While Houston and Quebec City are ripe for expansion, Seattle seems to make more sense

Is Seattle ready for its moment in the NHL sun? REUTERS/Jason Redmond

Where should the NHL expand to next?

Emily Kaplan: One city makes the most sense: Seattle. Last week, at a sports business conference in Toronto, Gary Bettman said the NHL wouldn't expand simply for the sake of being symmetrical. That's fine, but it's glaring that the NHL is at an uneven 31 teams, with an imbalance in the West. Seattle fits snugly geographically -- and demographically -- in what the NHL would covet in its 32nd franchise. Advertisers love it when the league attracts young, tech-savvy fans. So why not target that audience directly in a metropolitan area that is home to six Fortune 500 companies, including Amazon, Expedia, Microsoft, Nordstrom and Starbucks? Plus, Seattle entices a natural cross-border rival in the Vancouver Canucks.

Now, you've heard Seattle mentioned as a candidate before. The city was short-listed, along with Quebec City, when the league ultimately moved to Las Vegas. Seattle fell short mainly because of competing bids, but also, simply, because a plan for an arena never crystallized. Well, those issues might not be issues any longer.

Enter the Los Angeles-based Oak View Group (OVG), led by three ideal complements: someone with hockey acumen (former Toronto Maple Leaf Sports & Entertainment CEO Tim Leiweke), deep pockets (billionaire David Bonderman) and cache (filmmaker Jerry Bruckheimer). Last week, the OVG received approval from the Seattle city council, an important next step in their plan for a $600 million renovation of KeyArena. It's still a process, but the important thing is this group seems to have momentum. And the NHL would be smart to latch on.

Greg Wyshynski: The NHL's main focus in adding a 32nd franchise needs to be creating new hockey fans. So while I believe Quebec City could support a franchise -- and Montreal Canadiens owner Geoff Molson told me his team wouldn't seek a territorial fee on top of Quebec's expansion fee -- I don't think it expands hockey's footprint as much as my preferred destination: Houston, Texas.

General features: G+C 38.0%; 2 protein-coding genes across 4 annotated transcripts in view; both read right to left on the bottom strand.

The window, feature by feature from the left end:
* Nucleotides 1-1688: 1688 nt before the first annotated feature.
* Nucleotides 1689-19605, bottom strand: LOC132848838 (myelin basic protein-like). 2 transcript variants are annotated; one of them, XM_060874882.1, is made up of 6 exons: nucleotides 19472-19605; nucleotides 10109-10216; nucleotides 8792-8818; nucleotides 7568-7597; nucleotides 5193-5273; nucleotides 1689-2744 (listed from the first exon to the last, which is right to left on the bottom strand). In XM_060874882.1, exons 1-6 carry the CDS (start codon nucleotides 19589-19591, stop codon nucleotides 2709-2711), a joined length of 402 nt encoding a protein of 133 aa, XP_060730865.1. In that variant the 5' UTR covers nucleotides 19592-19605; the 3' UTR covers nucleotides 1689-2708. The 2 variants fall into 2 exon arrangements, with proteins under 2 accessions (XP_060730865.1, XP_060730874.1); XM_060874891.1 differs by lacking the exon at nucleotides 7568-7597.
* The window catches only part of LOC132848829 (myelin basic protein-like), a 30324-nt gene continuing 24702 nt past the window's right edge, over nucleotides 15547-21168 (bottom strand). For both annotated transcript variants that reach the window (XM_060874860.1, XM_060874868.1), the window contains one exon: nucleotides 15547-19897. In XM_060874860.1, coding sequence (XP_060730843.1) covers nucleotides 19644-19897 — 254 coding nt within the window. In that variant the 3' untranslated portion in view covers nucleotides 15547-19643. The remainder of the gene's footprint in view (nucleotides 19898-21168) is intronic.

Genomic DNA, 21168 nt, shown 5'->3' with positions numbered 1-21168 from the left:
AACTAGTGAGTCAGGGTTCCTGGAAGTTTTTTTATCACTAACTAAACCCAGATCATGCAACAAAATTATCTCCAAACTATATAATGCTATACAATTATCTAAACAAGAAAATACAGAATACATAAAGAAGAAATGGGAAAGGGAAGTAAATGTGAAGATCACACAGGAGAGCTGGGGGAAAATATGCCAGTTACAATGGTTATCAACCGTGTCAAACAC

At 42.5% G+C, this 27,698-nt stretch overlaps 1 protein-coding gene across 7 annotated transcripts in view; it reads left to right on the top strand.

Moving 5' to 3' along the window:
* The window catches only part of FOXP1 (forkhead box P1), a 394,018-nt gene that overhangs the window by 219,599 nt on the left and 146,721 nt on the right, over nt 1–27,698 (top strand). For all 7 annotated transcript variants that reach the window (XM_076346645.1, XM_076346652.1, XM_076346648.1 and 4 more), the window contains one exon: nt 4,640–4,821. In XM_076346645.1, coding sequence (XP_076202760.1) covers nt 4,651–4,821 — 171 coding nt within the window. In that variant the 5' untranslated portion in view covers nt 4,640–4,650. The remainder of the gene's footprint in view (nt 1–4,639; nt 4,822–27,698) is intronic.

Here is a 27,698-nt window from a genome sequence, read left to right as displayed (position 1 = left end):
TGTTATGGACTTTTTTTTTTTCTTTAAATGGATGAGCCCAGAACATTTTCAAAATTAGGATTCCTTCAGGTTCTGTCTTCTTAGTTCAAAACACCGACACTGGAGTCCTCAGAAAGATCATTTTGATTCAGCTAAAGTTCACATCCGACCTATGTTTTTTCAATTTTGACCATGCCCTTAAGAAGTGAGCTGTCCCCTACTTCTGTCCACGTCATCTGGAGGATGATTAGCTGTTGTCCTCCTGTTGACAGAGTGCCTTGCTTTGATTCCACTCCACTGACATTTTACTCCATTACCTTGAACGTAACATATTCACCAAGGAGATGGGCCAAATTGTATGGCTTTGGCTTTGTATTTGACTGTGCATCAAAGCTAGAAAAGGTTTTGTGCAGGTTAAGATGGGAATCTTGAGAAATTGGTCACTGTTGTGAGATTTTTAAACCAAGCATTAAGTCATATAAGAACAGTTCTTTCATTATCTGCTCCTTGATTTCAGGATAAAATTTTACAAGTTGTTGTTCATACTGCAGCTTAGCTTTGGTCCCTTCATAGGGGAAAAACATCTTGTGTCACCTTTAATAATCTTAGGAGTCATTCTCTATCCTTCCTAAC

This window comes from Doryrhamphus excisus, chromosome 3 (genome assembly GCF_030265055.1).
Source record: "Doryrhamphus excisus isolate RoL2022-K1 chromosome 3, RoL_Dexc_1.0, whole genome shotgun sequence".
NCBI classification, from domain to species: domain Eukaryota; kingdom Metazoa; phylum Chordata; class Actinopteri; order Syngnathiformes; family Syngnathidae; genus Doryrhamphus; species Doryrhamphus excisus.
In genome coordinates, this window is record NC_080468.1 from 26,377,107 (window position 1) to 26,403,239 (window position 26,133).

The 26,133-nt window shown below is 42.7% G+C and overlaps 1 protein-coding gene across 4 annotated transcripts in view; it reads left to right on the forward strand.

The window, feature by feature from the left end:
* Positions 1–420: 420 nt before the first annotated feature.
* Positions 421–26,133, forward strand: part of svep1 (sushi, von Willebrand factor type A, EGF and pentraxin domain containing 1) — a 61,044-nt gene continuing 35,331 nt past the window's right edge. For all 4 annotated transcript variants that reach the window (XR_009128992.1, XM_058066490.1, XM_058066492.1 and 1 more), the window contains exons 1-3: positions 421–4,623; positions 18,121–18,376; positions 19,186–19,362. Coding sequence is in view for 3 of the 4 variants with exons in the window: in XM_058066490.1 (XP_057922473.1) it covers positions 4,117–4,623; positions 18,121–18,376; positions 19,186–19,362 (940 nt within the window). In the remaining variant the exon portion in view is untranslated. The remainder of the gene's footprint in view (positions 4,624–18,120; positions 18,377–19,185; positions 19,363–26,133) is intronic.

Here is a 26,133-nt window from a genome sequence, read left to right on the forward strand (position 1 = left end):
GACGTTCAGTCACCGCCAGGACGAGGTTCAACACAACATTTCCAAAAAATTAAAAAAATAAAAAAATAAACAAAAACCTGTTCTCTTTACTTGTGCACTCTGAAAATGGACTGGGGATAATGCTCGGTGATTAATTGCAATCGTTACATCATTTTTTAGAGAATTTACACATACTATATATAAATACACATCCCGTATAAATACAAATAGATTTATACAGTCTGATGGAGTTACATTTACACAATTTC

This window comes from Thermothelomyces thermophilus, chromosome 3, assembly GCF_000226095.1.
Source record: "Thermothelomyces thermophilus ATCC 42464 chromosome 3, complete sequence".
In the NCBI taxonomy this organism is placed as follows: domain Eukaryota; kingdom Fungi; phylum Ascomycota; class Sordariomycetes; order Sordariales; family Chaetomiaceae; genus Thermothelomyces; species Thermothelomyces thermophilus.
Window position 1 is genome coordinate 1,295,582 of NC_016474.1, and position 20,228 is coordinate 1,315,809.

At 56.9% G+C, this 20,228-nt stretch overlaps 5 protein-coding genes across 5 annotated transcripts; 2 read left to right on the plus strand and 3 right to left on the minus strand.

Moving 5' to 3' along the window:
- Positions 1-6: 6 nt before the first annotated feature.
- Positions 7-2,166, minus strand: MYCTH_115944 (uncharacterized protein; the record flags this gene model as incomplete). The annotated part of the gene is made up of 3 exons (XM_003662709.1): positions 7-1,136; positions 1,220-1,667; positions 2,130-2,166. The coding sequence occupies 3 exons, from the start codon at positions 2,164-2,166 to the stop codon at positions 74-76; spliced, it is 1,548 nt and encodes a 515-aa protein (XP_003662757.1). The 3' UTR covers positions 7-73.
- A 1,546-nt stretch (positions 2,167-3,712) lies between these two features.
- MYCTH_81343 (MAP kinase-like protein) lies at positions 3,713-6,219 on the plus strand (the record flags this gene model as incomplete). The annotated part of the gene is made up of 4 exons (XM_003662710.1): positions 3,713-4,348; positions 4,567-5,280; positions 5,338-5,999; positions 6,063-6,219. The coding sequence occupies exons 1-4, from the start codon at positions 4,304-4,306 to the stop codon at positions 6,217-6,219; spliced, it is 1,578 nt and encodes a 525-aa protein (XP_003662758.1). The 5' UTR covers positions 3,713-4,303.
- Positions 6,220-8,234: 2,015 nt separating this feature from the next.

Yes, the current belle of the ball -- one that passes, with flying colors, the three-pronged test that the NHL applies to new markets: strong local ownership (billionaire Rockets owner Tilman Fertitta), a modern hockey-friendly building (Toyota Center) and a fertile market (Houston is the fourth-most-populated metropolitan area in the United States). It's a city with considerable hockey history, dating back to the 1940s. Having the chance to claim Gordie Howe as a local hockey icon is akin to saying you once shook Sinatra's hand.

Logistically, this makes sense for the NHL. It balances the conferences, adding an additional team in the Western Conference and, more specifically, to the Central Division. That's where a natural rivalry with the Dallas Stars will live, benefiting both clubs.

The NHL has been interested in Houston for years but could never justify the interest because the previous owner of the Rockets and the arena wasn't interested in having a team there. With those issues seemingly solved by an owner aggressively courting an expansion team, the interest in Houston seems warranted.

Chris Peters: If this question was about where I think the NHL will go next, my answer would be Houston. The turnkey arena, the willing owner, the diverse and growing population of the city, all make it attractive. The current situations of the most likely American cities for the league to expand give Houston the advantage.

That said, I'm going to side with Emily on this one. Seattle, to me, has the most upside of the most likely options for expansion, assuming it gets the arena situation in order. As the prospects writer around here, you've got to know I love upside. We all know people would show up in Quebec City, but as Greg notes, you've got to be looking to expand the tent for new fans. Seattle would do that, and I think they'd do it easily, in a relative sense.

Getting into the Pacific Northwest offers the league an opportunity to stretch its overall footprint in a meaningful way, while also putting the league in a top-15 media market.

I also think there's room for hockey to grow in the Seattle-Tacoma area. Junior hockey has existed there for years, with the Seattle Thunderbirds and nearby Everett Silvertips, both in the WHL. Meanwhile, USA Hockey has just under 10,000 registered hockey players across Washington state. That's not a hugely impressive number, but it's a lot bigger than many states started with before the arrival of NHL expansion or relocated teams throughout the 1990s and early 2000s. Wherever the NHL has gone, hockey participation has grown exponentially upon the team's arrival, and often keeps growing. That's good for the game as a whole and good for the local team.

I think you also can look to the success of the Seattle Sounders of MLS as an example of what Seattle is capable of as a sports market when a new team comes to town. It's certainly been a big part of the pitch for bringing the NHL to Seattle. While my brain is telling me Houston based on the facts, I'm such a sucker for the upside I see in Seattle.